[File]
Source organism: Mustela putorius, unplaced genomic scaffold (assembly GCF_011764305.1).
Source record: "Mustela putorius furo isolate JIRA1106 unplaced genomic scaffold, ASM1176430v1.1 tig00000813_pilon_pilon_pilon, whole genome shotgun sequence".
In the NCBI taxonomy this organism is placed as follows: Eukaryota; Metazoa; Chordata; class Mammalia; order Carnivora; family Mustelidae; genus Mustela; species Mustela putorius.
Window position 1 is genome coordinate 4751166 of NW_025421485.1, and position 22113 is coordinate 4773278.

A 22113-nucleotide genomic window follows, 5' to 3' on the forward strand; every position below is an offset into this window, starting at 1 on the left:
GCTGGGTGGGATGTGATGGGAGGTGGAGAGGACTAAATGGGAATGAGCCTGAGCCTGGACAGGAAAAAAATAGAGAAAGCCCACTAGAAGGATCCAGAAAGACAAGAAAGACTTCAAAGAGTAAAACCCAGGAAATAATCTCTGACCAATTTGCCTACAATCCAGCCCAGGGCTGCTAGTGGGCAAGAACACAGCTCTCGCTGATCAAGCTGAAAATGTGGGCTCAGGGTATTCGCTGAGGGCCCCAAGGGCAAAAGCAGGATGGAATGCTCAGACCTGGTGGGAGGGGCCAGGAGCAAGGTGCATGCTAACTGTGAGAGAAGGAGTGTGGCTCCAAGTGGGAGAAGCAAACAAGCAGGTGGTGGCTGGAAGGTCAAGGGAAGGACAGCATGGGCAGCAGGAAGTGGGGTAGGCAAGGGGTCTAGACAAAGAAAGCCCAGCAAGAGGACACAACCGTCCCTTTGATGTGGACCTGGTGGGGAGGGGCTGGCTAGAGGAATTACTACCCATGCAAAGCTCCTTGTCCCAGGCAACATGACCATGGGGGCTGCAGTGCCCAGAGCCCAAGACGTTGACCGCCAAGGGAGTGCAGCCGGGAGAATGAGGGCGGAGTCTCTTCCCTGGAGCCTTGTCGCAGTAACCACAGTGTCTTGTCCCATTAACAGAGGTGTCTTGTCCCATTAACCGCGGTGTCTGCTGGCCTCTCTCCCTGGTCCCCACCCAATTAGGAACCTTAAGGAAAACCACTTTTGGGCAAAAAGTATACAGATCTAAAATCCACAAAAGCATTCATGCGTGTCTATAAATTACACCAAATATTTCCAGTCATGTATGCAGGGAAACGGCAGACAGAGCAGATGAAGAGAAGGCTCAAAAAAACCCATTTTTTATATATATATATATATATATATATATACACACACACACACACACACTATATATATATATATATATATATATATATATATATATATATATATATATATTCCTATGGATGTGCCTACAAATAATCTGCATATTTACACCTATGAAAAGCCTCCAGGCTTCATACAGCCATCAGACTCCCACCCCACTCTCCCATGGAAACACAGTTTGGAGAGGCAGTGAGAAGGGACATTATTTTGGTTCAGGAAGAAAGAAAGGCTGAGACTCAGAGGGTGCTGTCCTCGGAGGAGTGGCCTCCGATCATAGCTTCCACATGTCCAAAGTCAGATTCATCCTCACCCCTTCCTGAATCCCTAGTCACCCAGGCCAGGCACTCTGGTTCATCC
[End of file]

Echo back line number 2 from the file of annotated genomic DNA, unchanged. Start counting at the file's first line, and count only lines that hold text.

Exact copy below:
Source record: "Mustela putorius furo isolate JIRA1106 unplaced genomic scaffold, ASM1176430v1.1 tig00000813_pilon_pilon_pilon, whole genome shotgun sequence".